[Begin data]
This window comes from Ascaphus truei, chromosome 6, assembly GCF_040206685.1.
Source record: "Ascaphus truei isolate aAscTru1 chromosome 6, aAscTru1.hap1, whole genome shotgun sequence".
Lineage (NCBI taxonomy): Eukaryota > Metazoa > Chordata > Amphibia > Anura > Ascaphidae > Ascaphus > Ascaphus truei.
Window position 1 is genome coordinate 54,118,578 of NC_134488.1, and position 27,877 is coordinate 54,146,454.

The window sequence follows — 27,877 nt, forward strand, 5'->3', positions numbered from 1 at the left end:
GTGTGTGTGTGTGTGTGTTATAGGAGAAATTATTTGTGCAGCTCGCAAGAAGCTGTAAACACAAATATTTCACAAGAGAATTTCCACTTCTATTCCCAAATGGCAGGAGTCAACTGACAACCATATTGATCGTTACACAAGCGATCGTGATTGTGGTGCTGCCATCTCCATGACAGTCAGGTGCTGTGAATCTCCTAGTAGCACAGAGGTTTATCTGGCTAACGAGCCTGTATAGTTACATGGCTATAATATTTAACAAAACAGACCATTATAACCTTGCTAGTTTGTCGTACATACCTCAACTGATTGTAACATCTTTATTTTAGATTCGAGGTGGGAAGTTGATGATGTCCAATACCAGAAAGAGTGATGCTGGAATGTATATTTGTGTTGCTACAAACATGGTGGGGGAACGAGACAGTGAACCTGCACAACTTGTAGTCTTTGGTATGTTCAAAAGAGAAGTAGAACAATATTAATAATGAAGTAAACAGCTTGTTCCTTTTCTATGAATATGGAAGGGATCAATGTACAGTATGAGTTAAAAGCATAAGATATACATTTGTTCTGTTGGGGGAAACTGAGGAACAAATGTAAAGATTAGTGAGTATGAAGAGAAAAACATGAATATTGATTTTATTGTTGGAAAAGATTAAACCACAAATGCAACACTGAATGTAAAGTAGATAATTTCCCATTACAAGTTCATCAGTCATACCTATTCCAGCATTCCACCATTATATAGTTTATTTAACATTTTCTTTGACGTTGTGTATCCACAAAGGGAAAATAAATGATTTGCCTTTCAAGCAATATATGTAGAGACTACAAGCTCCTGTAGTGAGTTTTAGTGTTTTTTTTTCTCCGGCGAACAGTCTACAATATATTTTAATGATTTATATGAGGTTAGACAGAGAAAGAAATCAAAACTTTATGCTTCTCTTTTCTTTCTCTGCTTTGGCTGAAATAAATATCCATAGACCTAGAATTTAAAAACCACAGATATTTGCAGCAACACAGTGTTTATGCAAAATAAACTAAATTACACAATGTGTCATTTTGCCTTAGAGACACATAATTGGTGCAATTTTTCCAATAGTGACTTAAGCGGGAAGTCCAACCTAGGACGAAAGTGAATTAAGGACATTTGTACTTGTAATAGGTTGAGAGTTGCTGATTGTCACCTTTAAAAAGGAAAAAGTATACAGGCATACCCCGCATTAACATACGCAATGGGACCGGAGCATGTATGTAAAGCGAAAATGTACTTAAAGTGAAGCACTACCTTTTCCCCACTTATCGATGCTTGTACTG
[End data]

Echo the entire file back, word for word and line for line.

This window comes from Ascaphus truei, chromosome 6, assembly GCF_040206685.1.
Source record: "Ascaphus truei isolate aAscTru1 chromosome 6, aAscTru1.hap1, whole genome shotgun sequence".
Lineage (NCBI taxonomy): Eukaryota > Metazoa > Chordata > Amphibia > Anura > Ascaphidae > Ascaphus > Ascaphus truei.
Window position 1 is genome coordinate 54,118,578 of NC_134488.1, and position 27,877 is coordinate 54,146,454.

The window sequence follows — 27,877 nt, forward strand, 5'->3', positions numbered from 1 at the left end:
GTGTGTGTGTGTGTGTGTTATAGGAGAAATTATTTGTGCAGCTCGCAAGAAGCTGTAAACACAAATATTTCACAAGAGAATTTCCACTTCTATTCCCAAATGGCAGGAGTCAACTGACAACCATATTGATCGTTACACAAGCGATCGTGATTGTGGTGCTGCCATCTCCATGACAGTCAGGTGCTGTGAATCTCCTAGTAGCACAGAGGTTTATCTGGCTAACGAGCCTGTATAGTTACATGGCTATAATATTTAACAAAACAGACCATTATAACCTTGCTAGTTTGTCGTACATACCTCAACTGATTGTAACATCTTTATTTTAGATTCGAGGTGGGAAGTTGATGATGTCCAATACCAGAAAGAGTGATGCTGGAATGTATATTTGTGTTGCTACAAACATGGTGGGGGAACGAGACAGTGAACCTGCACAACTTGTAGTCTTTGGTATGTTCAAAAGAGAAGTAGAACAATATTAATAATGAAGTAAACAGCTTGTTCCTTTTCTATGAATATGGAAGGGATCAATGTACAGTATGAGTTAAAAGCATAAGATATACATTTGTTCTGTTGGGGGAAACTGAGGAACAAATGTAAAGATTAGTGAGTATGAAGAGAAAAACATGAATATTGATTTTATTGTTGGAAAAGATTAAACCACAAATGCAACACTGAATGTAAAGTAGATAATTTCCCATTACAAGTTCATCAGTCATACCTATTCCAGCATTCCACCATTATATAGTTTATTTAACATTTTCTTTGACGTTGTGTATCCACAAAGGGAAAATAAATGATTTGCCTTTCAAGCAATATATGTAGAGACTACAAGCTCCTGTAGTGAGTTTTAGTGTTTTTTTTTCTCCGGCGAACAGTCTACAATATATTTTAATGATTTATATGAGGTTAGACAGAGAAAGAAATCAAAACTTTATGCTTCTCTTTTCTTTCTCTGCTTTGGCTGAAATAAATATCCATAGACCTAGAATTTAAAAACCACAGATATTTGCAGCAACACAGTGTTTATGCAAAATAAACTAAATTACACAATGTGTCATTTTGCCTTAGAGACACATAATTGGTGCAATTTTTCCAATAGTGACTTAAGCGGGAAGTCCAACCTAGGACGAAAGTGAATTAAGGACATTTGTACTTGTAATAGGTTGAGAGTTGCTGATTGTCACCTTTAAAAAGGAAAAAGTATACAGGCATACCCCGCATTAACATACGCAATGGGACCGGAGCATGTATGTAAAGCGAAAATGTACTTAAAGTGAAGCACTACCTTTTCCCCACTTATCGATGCTTGTACTG